Friday, February 4, 2011

Coffee in Guatemala: Politics and Economics

Another item in today's paper heralded the decision by Starbucks to feature a coffee called Guatemala Casi Cielo (Guatemala Almost Heaven), a "microblend" of coffees from 4 growers near Antigua. Starbucks is apparently planning to enter the Guatemalan market with a store at Pradera, one of the glitzy multi-level malls in Guatemala. Various dates have been given for the opening: the most recent notice I saw in a business newsletter was sometime in March 2011. Apparently the "gourmet" coffee market has been growing in Guatemala. There are a couple of local gourmet/espresso coffee chains (Café Gitane has a concession in the cafeteria at the Universidad del Valle; there is also &Café, and Café Barista). As far as I've seen, these tend to be located in elite bastions like shopping malls in Guatemala City and tourist-expat areas like Antigua. There is one locally owned store, actually a bakery/restaurant, in Santa Cruz del Quiché, that sells espresso drinks. But obviously the high cost of these beverages relative to average incomes in rural areas means that these beverages are beyond the reach of most Guatemalans. 

Guatemala is one of the world's coffee producing nations (I'm sure if you are reading this blog from the U.S., you can go to your local purveyor of gourmet coffees and find some beans that were grown in Guatemala). Many people I know worked at some point in their lives picking coffee -- as internal migrant labor on plantations where conditions were awful and wages miserable. A very high proportion of the coffee is exported: just under 15% stays in the country. There are, of course, some fair trade cooperatives and importers in the U.S. who try to help coffee-growing communities develop sustainable economies (my favorite coffee shop in Providence, and one of my favorite coffee shops anywhere in the world, the Coffee Exchange on Wickenden, sells fair trade organic coffee from Guatemala -- they also sell it online, just saying... -- and supports a program called Coffee Kids).  However, I have not seen a lot of coffee for sale locally that is labeled organic and/or fair trade.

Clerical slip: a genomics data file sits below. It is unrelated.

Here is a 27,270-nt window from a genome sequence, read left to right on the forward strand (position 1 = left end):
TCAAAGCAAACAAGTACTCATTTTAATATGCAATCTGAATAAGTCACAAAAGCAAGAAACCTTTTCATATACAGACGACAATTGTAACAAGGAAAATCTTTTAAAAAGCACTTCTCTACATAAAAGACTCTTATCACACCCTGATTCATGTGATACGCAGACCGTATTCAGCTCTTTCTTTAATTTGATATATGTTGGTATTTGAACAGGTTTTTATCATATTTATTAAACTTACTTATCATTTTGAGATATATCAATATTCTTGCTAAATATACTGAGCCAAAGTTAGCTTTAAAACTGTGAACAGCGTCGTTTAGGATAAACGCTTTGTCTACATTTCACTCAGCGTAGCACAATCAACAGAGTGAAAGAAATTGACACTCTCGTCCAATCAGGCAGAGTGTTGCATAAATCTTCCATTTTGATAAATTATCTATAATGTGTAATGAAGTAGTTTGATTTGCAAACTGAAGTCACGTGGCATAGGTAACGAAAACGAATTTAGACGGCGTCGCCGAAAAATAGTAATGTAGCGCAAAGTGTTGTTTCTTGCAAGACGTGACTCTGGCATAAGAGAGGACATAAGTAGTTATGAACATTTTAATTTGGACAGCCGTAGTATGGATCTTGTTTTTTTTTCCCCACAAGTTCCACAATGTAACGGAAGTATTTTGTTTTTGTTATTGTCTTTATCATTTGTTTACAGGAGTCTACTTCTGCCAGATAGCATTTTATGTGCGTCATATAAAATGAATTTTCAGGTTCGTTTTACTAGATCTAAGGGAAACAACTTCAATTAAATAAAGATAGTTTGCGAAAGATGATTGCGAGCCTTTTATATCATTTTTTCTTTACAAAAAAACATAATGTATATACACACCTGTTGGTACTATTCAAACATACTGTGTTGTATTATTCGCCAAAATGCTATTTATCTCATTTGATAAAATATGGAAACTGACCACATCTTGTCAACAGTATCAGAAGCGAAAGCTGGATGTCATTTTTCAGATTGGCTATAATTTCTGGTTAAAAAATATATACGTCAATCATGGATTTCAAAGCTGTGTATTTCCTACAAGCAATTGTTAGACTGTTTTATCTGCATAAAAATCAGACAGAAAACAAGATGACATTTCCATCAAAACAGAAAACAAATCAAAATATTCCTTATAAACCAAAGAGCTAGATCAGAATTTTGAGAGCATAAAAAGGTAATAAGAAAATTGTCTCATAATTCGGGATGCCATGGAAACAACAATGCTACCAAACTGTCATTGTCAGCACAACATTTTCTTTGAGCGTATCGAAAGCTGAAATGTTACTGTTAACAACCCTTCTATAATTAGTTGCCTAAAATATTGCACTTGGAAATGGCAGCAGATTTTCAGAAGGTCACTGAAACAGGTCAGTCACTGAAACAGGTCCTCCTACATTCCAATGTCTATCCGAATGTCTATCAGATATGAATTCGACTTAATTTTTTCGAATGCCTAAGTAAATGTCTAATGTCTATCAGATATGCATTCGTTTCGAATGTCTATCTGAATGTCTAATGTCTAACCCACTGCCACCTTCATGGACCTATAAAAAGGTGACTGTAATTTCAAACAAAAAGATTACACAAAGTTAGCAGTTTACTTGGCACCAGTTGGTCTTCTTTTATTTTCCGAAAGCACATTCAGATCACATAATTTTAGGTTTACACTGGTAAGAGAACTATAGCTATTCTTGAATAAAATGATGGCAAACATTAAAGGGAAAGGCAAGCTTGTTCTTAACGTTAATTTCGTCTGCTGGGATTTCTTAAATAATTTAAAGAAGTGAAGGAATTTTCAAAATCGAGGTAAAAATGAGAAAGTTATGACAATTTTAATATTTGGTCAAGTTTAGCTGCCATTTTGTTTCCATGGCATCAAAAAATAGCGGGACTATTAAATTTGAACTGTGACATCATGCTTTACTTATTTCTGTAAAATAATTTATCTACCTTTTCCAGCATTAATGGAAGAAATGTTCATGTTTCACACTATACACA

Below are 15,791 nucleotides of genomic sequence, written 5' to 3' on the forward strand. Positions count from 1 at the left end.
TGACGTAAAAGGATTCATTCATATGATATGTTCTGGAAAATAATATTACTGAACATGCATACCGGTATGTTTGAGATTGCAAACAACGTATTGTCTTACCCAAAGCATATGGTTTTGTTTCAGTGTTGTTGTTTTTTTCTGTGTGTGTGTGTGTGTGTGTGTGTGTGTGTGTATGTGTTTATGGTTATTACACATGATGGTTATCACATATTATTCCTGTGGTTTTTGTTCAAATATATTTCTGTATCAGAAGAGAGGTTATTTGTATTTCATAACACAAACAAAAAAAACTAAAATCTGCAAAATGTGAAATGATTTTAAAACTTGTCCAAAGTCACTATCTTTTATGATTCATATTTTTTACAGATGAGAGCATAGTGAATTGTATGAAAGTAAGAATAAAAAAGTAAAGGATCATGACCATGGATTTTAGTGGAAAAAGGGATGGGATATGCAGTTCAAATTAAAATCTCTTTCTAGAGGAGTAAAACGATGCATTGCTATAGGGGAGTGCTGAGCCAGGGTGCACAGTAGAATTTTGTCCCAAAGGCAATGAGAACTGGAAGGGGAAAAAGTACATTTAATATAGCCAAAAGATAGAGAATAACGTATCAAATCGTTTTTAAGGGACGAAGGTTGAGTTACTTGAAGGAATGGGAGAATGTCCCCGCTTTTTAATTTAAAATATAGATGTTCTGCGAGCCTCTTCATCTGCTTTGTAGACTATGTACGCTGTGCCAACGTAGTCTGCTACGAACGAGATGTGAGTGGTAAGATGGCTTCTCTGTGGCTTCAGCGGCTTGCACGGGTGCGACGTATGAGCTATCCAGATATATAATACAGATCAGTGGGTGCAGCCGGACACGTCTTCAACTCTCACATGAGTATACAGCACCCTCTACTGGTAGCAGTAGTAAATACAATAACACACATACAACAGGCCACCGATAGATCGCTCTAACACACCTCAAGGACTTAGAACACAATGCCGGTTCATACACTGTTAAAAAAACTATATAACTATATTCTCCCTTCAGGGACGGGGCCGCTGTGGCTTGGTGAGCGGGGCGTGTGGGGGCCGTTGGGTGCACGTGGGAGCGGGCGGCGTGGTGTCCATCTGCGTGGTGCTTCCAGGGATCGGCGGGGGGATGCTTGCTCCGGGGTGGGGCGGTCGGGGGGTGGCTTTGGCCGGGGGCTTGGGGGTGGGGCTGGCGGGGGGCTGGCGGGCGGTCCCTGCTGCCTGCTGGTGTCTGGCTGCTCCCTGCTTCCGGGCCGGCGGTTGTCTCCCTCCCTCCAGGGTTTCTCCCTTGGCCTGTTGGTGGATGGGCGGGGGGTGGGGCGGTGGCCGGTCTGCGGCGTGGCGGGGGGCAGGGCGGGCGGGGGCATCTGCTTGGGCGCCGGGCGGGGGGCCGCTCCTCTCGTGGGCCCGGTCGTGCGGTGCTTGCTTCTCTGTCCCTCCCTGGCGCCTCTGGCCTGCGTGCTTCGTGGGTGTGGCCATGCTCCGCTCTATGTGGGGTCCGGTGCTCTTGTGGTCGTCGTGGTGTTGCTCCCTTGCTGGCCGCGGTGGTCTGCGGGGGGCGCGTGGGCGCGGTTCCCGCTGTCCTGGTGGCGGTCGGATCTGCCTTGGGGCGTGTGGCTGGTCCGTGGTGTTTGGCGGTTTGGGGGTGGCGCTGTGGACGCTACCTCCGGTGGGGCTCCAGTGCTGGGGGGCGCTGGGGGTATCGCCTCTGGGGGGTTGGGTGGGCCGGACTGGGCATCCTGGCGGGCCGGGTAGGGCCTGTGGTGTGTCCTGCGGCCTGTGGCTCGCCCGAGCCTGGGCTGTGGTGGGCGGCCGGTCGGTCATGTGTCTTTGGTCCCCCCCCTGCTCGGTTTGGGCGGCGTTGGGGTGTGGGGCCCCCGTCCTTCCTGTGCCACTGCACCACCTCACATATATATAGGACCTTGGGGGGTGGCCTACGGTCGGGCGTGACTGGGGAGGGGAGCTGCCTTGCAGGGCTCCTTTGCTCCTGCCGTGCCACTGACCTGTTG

I reflect upon this as I drink a cup of export-quality (Q46/lb, about $6 and change) espresso made in my new electric cappuccino maker.  

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